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Central Asia/Caucasus: Silk Road Conference Agrees On Eurasian Corridor

  • Jeremy Bransten

Baku, 9 September 1998 (RFE/RL) -- A one-day international conference on establishing an overland transportation corridor through Central Asia and the Caucasus ended in Baku yesterday with the signing of a general multilateral agreement.

Delegations from 33 countries and 12 international organizations attended the event, which was dubbed the Conference on the Restoration of the Historic Silk Route. Eight of the countries attending --Georgia, Moldova, Romania, Bulgaria, Uzbekistan, Kyrgyzstan, Ukraine and Turkey -- were represented by their presidents.

Participants delivered reports on work in progress in their countries to upgrade or create new road, rail and shipping links. The common aim is to make the proposed Eurasian corridor an efficient transit alternative to trans-oceanic shipping or the current Russian Trans-Siberian rail route.

The agreement provides for the equalization of trade tariffs throughout the region and for the creation of an intergovernmental commission as well as a permanent secretariat to be based in Baku to oversee the implementation of the new Eurasian route.

There are no precise figures on tariff limits contained in the deal nor is there an exact time frame for the establishment of the permanent secretariat, although it is expected to be in place by the end of the year. The agreement has been deliberately kept vague and is, as the name implies, basic.

Yesterday's gathering was the highest-level meeting on the project since the initiative was launched in Brussels in 1993 by the newly independent states of Central Asia and the Caucasus, with support from the European Union (EU). Organizers regard the Baku meeting a watershed of sorts, and hope that it will provide the impetus for a rapid increase in joint infrastructure projects and trade.

When TRACECA (Transport Corridor Europe-Caucasus-Asia) was launched in 1993, as the new Silk Road initiative is officially known, it was a modest technical assistance project. Its purpose was to increase regional trade and re-foster broken ties in the wake of the Soviet collapse. But five years hence, the new Silk Road has become a reality and trade along it has already exceeded initial expectations.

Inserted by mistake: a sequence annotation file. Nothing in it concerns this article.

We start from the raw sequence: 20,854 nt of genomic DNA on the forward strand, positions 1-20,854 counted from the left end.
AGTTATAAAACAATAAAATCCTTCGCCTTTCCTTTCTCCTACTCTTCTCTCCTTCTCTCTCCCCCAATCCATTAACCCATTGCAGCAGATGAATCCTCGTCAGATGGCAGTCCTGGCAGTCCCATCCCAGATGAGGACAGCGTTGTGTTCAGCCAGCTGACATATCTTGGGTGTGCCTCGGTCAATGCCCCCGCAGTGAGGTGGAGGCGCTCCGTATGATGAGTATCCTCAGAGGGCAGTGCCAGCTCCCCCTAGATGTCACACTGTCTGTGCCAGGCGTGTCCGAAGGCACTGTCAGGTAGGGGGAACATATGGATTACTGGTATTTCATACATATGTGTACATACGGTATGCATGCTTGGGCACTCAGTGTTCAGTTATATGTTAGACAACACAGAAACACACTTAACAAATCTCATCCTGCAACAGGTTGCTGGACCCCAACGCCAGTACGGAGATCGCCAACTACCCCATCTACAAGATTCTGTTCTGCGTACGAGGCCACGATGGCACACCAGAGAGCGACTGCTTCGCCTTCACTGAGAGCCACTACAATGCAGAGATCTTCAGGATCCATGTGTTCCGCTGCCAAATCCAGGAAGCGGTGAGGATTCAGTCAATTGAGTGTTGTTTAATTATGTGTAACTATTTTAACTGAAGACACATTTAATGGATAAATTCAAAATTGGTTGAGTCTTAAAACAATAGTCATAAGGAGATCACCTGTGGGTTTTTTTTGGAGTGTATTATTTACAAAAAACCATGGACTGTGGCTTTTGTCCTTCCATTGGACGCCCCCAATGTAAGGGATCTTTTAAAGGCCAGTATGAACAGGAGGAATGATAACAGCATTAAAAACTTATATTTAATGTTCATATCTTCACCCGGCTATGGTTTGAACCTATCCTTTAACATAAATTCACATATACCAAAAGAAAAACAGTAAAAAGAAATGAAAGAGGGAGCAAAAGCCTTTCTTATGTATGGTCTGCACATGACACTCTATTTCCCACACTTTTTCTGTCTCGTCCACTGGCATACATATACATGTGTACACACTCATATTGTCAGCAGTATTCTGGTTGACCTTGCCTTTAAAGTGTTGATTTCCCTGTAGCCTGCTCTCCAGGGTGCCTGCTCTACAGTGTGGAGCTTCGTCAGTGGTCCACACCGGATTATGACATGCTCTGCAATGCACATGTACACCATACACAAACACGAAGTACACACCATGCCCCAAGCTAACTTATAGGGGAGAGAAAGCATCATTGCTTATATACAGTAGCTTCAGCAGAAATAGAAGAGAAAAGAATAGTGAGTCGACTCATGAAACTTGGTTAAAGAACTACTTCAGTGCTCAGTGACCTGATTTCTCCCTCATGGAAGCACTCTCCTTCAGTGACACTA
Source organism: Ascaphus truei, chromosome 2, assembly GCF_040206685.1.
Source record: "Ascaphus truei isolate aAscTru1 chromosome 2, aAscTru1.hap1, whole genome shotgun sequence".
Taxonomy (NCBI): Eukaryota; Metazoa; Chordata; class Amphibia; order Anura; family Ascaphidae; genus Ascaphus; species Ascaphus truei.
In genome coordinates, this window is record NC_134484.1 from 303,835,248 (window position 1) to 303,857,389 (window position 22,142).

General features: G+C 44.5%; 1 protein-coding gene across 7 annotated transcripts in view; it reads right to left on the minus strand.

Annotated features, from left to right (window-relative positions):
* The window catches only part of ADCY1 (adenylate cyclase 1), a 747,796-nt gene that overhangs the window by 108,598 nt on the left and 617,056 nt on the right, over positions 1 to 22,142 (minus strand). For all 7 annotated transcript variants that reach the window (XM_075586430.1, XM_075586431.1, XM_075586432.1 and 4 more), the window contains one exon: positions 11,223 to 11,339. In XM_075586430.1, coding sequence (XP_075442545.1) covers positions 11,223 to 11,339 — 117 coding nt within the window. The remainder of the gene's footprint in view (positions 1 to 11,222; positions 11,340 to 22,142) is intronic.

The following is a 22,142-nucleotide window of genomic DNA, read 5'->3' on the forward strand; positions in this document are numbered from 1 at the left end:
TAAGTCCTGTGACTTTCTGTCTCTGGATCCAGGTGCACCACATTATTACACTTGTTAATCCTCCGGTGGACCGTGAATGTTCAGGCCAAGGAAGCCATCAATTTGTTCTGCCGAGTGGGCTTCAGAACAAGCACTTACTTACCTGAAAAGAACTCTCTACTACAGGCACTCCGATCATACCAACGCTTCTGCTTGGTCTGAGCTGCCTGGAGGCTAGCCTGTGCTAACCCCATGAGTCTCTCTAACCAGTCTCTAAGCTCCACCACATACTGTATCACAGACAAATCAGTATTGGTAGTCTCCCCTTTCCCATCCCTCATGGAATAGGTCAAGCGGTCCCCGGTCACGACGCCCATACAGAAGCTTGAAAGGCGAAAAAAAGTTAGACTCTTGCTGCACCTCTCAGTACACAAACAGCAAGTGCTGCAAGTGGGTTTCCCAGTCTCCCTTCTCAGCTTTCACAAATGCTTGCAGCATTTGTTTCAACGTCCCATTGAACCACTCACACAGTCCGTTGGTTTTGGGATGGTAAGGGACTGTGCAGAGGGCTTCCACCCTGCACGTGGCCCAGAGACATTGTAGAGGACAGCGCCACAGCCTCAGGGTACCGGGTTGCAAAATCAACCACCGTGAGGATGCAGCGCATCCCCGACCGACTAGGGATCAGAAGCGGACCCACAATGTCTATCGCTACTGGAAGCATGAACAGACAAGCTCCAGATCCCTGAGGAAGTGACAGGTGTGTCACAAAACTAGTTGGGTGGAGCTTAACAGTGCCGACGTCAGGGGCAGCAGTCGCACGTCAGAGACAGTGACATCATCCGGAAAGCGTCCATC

Problems still exist. Several strategic countries along the route did not send their highest representatives to the conference, among them China and Kazakhstan. Turkmenistan did not send anyone. In addition, the final agreement signed by both Armenian Prime Minister Armen Darbinyan and Azerbaijani President Heydaar Aliyev contains a codicil which gives Baku the right to invalidate the main points in relation to the transport of goods to and from Armenia.

Moreover, its was said at the conference that Georgian President Eduard Shevardnadze, who had jointly promoted the ideal of a Silk Route summit with President Aliyev, was unhappy at Aliyev's attempt to steal the spotlight. Organizers said there was a "gentleman's agreement" that Aliyev would publicly announce the venue for the next summit at Tbilisi. He did not. The Georgians left fuming.

Clearly , much work remains to be done, both on the political and infrastructure fronts. But that all of the participants gathered together in Baku is an achievement, and minor upsets are unlikely to undermine the overall prospects of the new Silk Route.

The EU has already spent 60 million ECU ($75 million) in projects along the TRACECA line and solicited another $300 million in loans from other states. Recent successes include the rebuilding of the Tauz bridge in Azerbaijan, which will enable trade volume between Azerbaijan and Georgia to double.

EU funds are going towards repairing locomotive depots in Armenia, cotton warehouses in Uzbekistan and ferry terminals in Baku and Batumi, on Georgia Black Sea coast.

Russia did not sign yesterday's agreement, as it does not lie on the new Silk Route. Organizers of the conference say, however, that the project is "open to everyone." They told RFE/RL that "the more corridors there are between East and West, the better. It will increase competitiveness, lower prices and raise efficiency."

But Moscow still appears to view the TRACECA route as an unwanted interference in what it still considers as its "sphere of influence." Russia's representative to the conference, Deputy Transport Minister Yevgeny Kazantsev, tried to throw some cold water on the proceedings, saying that the Trans-Siberian railroad provides a cheaper alternative.

But other participants hardly dwelled on Russia. And one thing the presidents of Central Asia and Caucasus as well as the man on the street in Baku can agree on today is that they are mighty glad not to be part of the ruble zone any longer.